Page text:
Benjamin held the written word—printed and bound—in especially highr egard. He loved books. He was fascinated by their physicality, by their durability, by their provenance. An astute collector, heargued, could“read”a book the way a physiognomist decipheredt he essence of a person’s character through his physical features. “Dates, placenames, formats, previous owners, bindings, and all the like,”Benjamin observed, “all these details must tell him something—not as dry isolated facts, but as a harmonious whole.”In short, you could j udge a book by its cover, and in turn the collector byhis collection. Quoting Hegel, Benjamin noted, “Only when it is dark does the owl of Minerva begin its flight,” and concluded,“Only in extinction is the collector comprehended.”

When Benjamin invoked a nineteenth-century German philosopher, a Roman goddess, and an owl, he was of course alluding to Georg Wilhelm Friedrich Hegel’s famous maxim: “The owl of Minerva spreads its wings only with the falling of dusk,” by which Hegel meant that philosophizing can begin only after events have run their course.

Benjamin felt the same was true about private libraries. Only after the collector had shelved his last book and died, when his library was allowed to speak for itself, without the proprietor to distract or obfuscate, could the individual volumes reveal the “preserved” knowledge of their owner: how he asserted his claim over them, with a name scribbled on the inside cover or an ex libris bookplate pasted across an entire page; whether he left them dog-eared and stained, or the pages uncut and unread.

Benjamin proposed that a private library serves as a permanent and credible witness to the character of its collector, leading him to the following philosophic conceit: we collect books in the belief that we are preserving them when in fact it is the books that preserve their collector. “Not that they come alive in him,” Benjamin posited. “It is he who lives in them.”

FOR THE LAST HALF CENTURY remnants of Adolf Hitler’s library have occupied shelf space in climatized obscurity in the Rare Book Division of the Library of Congress. The twelve hundred surviving volumes that once graced Hitler’s bookcases in his three elegantly appointed libraries—wood paneling, thick carpets, brass lamps, over- stuffed armchairs—at private residences in Munich, Berlin, and the Obersalzberg near Berchtesgaden, now stand in densely packed rows on steel shelves in an unadorned, dimly lit storage area of the Thomas Jefferson Building in downtown Washington, a stone’s throw from the Washington Mall and just across the street from the United States Supreme Court.

The sinews ofemotional logic that once ran through this collection— Hitler shuf?ed his books ceaselessly and insisted on reshelving them himself—have been severed. Hitler’s personal copy of his family genealogy is sandwiched between a bound collection of newspaper articles titled Sunday Meditationsand a folio ofpolitical cartoons from the 1920s. A handsomely bound facsimile edition ofletters by Frederick the Great, specially designed for Hitler’s ?ftieth birthday, lies on a shelf for oversized books beneath a similarly massive presentation volume on the city of Hamburg and an illustrated history of the German navy in the First World War. Hitler’s copy of the writings of the legendary Prussian general Carl von Clausewitz, who famously declared that war was politics by other means, shares shelfspace beside a French vegetarian cookbook inscribed to“Monsieur Hitler végétarien.”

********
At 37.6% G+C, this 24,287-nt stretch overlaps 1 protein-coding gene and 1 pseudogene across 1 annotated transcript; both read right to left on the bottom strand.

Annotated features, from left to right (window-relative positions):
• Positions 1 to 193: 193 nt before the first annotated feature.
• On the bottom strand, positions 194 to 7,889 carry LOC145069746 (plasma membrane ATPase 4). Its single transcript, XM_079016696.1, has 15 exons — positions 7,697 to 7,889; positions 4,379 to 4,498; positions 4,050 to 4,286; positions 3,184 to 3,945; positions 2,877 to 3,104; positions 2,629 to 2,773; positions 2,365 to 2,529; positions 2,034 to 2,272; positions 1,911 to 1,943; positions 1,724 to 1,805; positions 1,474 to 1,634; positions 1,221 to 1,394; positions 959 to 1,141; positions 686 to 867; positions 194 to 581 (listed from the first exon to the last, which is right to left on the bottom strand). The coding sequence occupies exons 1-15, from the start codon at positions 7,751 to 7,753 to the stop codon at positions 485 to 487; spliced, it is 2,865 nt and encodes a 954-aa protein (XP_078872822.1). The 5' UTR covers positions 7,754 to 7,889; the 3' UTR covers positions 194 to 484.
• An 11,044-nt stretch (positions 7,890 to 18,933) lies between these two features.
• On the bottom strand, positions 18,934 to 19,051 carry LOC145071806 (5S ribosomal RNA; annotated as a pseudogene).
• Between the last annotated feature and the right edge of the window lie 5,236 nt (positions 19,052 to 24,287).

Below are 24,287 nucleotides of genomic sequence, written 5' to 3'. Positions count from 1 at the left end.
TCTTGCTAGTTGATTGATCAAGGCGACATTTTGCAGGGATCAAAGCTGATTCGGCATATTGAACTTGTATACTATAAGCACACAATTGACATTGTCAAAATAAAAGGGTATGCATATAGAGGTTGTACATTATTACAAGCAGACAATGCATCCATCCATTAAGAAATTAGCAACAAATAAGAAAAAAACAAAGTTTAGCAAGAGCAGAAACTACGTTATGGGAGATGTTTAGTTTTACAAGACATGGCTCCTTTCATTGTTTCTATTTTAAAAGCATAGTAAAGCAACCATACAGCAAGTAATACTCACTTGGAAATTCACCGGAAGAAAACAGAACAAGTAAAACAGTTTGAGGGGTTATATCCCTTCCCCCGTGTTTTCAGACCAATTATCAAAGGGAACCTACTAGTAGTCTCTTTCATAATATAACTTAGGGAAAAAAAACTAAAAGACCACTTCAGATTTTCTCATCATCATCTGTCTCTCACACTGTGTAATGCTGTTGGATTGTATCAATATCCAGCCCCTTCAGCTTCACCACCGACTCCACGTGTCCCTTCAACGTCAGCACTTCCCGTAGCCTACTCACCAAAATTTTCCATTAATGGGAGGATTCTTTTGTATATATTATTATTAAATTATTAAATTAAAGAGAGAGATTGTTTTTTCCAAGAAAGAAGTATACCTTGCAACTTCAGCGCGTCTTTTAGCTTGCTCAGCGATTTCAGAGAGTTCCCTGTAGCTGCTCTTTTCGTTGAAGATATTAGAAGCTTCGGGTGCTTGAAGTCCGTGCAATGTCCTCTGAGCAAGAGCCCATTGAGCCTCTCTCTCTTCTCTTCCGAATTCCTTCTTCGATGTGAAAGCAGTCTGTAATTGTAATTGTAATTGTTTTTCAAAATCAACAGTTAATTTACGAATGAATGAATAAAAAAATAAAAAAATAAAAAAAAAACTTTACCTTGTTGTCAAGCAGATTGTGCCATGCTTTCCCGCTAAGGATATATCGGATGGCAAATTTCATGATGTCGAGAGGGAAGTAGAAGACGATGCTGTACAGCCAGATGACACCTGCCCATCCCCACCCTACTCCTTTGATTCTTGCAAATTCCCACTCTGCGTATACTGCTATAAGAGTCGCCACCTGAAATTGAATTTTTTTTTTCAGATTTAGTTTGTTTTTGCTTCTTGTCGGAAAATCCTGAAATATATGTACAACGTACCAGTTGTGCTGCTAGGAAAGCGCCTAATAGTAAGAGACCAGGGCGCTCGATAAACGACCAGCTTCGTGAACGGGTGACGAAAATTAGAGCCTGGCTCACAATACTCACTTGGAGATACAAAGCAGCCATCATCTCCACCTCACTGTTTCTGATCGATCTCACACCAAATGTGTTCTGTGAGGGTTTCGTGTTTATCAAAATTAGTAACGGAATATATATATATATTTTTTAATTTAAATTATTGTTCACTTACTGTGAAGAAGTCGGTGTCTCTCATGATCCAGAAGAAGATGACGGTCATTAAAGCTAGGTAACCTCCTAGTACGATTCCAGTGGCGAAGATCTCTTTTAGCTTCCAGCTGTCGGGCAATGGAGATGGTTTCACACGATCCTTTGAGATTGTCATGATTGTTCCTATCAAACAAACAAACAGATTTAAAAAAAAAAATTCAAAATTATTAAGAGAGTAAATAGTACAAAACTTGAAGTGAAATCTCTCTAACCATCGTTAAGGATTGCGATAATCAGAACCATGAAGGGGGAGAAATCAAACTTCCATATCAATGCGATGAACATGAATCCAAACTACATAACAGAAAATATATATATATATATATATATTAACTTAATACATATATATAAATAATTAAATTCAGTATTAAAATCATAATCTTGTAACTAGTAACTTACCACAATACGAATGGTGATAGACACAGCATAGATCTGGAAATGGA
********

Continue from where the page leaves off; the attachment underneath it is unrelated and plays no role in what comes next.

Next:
When I first surveyed Hitler’s surviving books, in the spring of 2001, I discovered that fewer than half the volumes had been catalogued, and only two hundred ofthose were searchable in the Library ofCongress’s online catalogue. Most were listed on aging index cards and still bore the idiosyncratic numbering system assigned them in the 1950s. At Brown University, in Providence, Rhode Island, I found another eighty Hitler books in a similar state of benign neglect. Taken from his Berlin bunker in the spring of 1945by Albert Aronson, one of the first Americans to enter Berlin after the German defeat, they were donated to Brown by Aronson’s nephew in the late 1970s. Today they are stored in a walk-in basement vault, along withWaltWhitman’spersonal copy of Leaves of Grassand the original folios to John James Audubon’s Birds of America.

Among the books at Brown, I found a copy of Mein Kampf with Hitler’s ex libris bookplate, an analysis of Wagner’s Parsifal published in 1913,a history of the swastika from 1921,and a half dozen or so spiritual and occult volumes Hitler acquired in Munich in the early 1920s, including an account of supernatural occurrences, The Dead Are Alive!, and a monograph on the prophecies of Nostradamus. I discovered additional Hitler books scattered in public and private archives across the United States and Europe.

Several dozen of these surviving Hitler books contain marginalia. Here I encountered a man who famously seemed never to listen to anyone, for whom conversation was a relentless tirade, a ceaseless monologue, pausing to engage with the text, to underline words and sentences, to mark entire paragraphs, to place an exclamation point beside one passage, a question mark beside another, and quite frequently an emphatic series of parallel lines in the margin alongside a particular passage. Like footprints in the sand, these markings allow us to trace the course of the journey but not necessarily the intent, where attention caught a...